Friday, 22 August 2008

Frightfest: Where I Make A Fool Of Myself

Those lovely chaps at Film 4 are currently hosting Frightfest in the West End, which features numerous interesting film choices, including Frank Henenlotter's Bad Biology, the UK premieres of The Strangers and Paul W.S. Anderson's Death Race, and the poorly distributed Midnight Meat Train, which probably won't reach our shores until it's on DVD, thanks to some truly perplexing choices by Lionsgate. It's a crying shame it's been treated so bad, though my condolences go to poor Clive Barker, whose film career never really took off (and yes, I am one of the few who would have loved to see a sequel to Nightbreed). That said, Ryuhei Kitamura is responsible for at least one appalling movie that I wish I had never seen (Versus), and I've not yet seen anything else by him (an attempt at Azumi faltered about twenty minutes in out of sheer boredom), so who knows if it would be any good? Hopefully he has improved a lot. If anyone has any reliable info on that, let me know.


Due to time constraints, I have only managed to get a ticket to see Los Cronocrímenes, aka Time Crimes, written and directed by Nacho Vigalondo, the man responsible for the Oscar-nominated short 7:35 de la mañana. Time Crimes revolves (and I mean that in the temporal sense) around Hector (played by an increasingly confused Karra Elejalde), a man whose nosiness is piqued by the sight of a woman (Bárbara Goenaga) undressing in the woods near his new house. Upon investigating Hector is assaulted by a mysterious man in a long coat and a pink bandage around his head. It's an arresting image, but sadly it makes the strange attacker look like a camp Darkman, a realisation that robbed the character of some of his menace.


Chased by this crazed slasher, Hector hides within a nearby complex, and from that point on, "things" happen, "things" I cannot reveal for fear of ruining the film. I will say that while I enjoyed it a lot (and it becomes pleasantly twisty at about the halfway point), it suffers in comparison to Shane Carruth's Primer, easily the most head-bending time-travel movie yet made. That film will confound me forever more, I reckon, and as a result I'm still not sure how much emotional power it has. It's such a perplexing movie, almost alien in its savant-like dedication to its own obscure rules, that it might be really moving behind all of the cognitive dazzle, but it might not. Guess I should watch it again. And again and again and again and again and again.


Time Crimes, while more conventional than Carruth's experimental mindfuck, wears its capacity for emotional manipulation more readily on its sleeve, and yet the final moments, while pleasingly circular, don't convey the shock I think they are meant to, undercutting them with a teeny bit of humour (of which there is quite a bit throughout). Certainly Hector's resignation to the whims of fate struck me as a bit too comical, and I appreciate that is no kind of criteria to judge a film by, but that's how I have to call it this time. It's still an impressive movie, and I recommend it without hesitation, especially as the time twisting plot is presented very clearly and has been thought through with great rigour, but I couldn't help but keep wondering what the rumoured Cronenberg remake will be like. I can imagine he would make it even more clinical, but perhaps the final twist will be more shocking. Who can say? We don't even know that he's making it, after all.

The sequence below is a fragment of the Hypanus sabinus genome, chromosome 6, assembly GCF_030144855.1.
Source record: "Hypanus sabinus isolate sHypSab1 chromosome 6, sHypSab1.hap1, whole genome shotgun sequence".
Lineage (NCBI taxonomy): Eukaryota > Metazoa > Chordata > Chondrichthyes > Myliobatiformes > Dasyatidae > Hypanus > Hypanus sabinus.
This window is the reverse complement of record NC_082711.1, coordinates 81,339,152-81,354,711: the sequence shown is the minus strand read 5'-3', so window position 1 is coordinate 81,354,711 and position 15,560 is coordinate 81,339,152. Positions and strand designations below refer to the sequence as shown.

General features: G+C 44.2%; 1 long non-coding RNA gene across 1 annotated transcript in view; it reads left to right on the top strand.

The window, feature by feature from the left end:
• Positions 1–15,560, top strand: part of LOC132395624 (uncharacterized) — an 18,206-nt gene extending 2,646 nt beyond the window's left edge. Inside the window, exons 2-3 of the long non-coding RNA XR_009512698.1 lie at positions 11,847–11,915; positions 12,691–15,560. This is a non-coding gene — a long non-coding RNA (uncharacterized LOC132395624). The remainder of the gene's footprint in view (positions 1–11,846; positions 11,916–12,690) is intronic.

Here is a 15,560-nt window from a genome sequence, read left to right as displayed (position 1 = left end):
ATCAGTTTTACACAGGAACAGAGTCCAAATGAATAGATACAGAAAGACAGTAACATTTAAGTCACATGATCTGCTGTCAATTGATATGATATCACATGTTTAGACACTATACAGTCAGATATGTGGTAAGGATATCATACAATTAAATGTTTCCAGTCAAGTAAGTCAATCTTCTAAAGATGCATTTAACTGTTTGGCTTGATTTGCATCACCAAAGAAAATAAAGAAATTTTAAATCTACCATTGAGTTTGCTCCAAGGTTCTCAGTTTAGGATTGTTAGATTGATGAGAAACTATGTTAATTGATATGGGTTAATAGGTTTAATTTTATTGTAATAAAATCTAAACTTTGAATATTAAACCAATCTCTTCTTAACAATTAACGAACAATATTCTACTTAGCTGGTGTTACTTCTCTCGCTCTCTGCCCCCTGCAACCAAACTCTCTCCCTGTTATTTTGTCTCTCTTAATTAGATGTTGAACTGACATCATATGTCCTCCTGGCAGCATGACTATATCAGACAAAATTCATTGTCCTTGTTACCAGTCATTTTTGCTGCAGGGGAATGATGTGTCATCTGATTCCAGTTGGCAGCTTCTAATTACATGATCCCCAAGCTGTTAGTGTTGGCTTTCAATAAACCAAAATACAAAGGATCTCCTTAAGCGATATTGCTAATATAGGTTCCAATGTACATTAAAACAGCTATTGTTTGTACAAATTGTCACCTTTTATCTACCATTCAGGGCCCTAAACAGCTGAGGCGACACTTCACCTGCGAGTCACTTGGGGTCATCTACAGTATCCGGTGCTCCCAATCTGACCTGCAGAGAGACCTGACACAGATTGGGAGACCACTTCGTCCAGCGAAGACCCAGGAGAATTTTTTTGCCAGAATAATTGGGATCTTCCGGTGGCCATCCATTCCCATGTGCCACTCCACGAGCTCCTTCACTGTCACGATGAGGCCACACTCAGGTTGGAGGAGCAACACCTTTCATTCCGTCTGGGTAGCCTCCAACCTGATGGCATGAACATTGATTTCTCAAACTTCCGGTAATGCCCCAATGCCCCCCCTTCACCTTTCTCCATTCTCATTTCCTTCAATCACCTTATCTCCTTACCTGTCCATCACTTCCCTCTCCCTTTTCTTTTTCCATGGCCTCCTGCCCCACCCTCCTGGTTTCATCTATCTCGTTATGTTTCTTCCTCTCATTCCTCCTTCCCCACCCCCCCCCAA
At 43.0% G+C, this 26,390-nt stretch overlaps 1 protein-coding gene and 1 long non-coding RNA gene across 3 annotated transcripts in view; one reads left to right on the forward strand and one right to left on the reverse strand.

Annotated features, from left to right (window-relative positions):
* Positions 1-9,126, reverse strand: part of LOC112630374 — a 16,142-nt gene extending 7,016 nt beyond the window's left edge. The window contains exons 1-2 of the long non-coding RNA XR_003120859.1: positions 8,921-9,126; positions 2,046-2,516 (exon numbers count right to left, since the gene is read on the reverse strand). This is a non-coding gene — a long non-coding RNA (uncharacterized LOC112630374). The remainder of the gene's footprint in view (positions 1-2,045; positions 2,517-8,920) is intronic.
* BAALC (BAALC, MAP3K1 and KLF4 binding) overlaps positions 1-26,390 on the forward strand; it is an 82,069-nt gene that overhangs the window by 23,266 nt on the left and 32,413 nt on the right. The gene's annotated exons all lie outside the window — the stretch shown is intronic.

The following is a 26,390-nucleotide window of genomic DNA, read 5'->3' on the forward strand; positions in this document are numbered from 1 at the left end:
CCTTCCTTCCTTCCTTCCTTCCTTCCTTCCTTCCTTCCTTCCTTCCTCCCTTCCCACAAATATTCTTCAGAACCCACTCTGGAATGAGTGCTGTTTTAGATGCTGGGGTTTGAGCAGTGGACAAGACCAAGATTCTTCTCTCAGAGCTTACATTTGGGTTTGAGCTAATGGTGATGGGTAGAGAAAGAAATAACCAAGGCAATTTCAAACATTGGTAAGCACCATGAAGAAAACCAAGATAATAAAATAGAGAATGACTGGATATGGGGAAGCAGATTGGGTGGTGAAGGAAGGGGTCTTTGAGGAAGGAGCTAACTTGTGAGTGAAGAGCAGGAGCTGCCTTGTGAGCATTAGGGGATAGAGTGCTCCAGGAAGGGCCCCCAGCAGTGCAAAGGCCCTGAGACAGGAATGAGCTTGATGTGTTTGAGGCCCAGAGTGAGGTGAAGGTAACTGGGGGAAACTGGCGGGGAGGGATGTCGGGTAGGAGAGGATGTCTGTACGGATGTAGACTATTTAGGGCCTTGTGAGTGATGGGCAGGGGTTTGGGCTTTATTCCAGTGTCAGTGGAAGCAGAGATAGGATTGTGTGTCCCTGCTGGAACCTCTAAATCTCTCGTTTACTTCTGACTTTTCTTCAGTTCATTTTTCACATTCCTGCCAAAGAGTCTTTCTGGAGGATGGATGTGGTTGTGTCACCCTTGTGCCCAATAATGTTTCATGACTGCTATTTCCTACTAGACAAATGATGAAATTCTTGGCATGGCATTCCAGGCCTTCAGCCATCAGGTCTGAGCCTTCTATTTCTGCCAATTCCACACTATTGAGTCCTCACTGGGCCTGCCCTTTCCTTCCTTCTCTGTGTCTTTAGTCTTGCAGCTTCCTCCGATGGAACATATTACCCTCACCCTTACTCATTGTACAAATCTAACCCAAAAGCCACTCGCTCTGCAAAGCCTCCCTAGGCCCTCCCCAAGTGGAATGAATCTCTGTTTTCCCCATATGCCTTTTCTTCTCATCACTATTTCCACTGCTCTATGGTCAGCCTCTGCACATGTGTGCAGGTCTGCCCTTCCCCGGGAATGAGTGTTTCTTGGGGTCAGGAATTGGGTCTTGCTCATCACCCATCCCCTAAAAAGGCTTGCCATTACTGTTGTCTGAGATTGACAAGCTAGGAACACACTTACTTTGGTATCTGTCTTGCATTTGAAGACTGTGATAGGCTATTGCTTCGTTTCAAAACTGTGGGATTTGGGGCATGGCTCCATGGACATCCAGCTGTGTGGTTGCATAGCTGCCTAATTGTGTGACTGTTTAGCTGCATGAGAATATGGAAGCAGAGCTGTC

So, to why I made a fool of myself. The festival is partly curated by film critic Alan Jones, whose reviews were hugely important to me when I was a kid. His erudition and enthusiasm for all genres treated by the mainstream as beneath contempt gave me enormous pleasure, and shaped my viewing habits to a great extent. There are innumerable movies that I have chased down as a result of his recommendations, and my love of film can be at least partly attributed to him. After leaving the screening, I saw him deep in conversation with other noted genre critic Kim Newman, and even though I didn't want to be a jerk I still decided to be rude and interrupt. Though I feel bad about that, I had to shake Alan Jones' hand and tell him how much his work had meant to me. Sadly, as I do not react well in situations where I have to think fast while nervous, my speech about his wonderful criticism and support for the horror and sci fi genres ended up sounding like this.



I also feel a bit bad for not saying anything to Kim Newman, but then I'm still pissed at the drubbing he gave Alien 3 on release. Two stars out of five? Looks like it was filmed through a bowl of oxtail soup? Yeah, I still remember that, sonny, and I can hold a real grudge. That grudge does not remove the embarrassment of the encounter though. Blurg.

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